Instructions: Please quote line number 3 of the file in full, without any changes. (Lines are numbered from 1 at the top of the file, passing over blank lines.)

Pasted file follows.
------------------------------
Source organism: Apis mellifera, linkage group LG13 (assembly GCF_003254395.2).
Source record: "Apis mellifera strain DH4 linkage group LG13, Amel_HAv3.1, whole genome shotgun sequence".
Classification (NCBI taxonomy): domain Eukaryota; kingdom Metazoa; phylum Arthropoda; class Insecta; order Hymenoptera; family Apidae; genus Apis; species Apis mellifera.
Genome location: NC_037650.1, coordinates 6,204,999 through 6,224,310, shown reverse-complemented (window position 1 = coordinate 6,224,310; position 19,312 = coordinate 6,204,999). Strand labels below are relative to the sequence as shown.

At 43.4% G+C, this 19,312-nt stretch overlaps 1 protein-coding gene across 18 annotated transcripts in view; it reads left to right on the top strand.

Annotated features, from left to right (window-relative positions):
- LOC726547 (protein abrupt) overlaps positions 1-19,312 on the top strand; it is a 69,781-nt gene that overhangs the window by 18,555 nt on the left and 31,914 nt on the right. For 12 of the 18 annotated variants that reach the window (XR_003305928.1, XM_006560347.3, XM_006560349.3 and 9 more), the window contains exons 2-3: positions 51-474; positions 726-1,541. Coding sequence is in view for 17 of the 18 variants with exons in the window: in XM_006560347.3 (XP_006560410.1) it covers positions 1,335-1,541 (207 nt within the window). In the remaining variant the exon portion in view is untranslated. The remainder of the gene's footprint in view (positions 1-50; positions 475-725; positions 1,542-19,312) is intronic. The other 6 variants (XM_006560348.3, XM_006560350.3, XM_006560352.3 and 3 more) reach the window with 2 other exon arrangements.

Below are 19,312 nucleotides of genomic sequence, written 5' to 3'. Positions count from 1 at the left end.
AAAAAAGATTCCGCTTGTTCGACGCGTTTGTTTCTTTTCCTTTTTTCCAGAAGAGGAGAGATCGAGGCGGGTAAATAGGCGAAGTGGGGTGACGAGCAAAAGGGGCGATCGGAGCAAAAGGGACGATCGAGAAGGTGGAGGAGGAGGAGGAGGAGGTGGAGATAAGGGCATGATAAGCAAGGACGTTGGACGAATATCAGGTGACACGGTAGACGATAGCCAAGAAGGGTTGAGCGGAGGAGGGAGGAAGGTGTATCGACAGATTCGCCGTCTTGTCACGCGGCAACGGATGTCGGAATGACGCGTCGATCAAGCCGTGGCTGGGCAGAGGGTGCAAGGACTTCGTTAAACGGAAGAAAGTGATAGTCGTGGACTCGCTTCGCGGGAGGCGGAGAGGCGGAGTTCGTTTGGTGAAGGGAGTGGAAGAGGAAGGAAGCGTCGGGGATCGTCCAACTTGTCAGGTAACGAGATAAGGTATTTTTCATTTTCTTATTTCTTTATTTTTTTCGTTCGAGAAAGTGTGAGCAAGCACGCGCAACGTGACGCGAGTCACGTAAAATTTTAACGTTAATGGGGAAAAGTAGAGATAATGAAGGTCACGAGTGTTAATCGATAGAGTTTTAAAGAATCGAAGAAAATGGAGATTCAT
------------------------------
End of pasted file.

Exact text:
Classification (NCBI taxonomy): domain Eukaryota; kingdom Metazoa; phylum Arthropoda; class Insecta; order Hymenoptera; family Apidae; genus Apis; species Apis mellifera.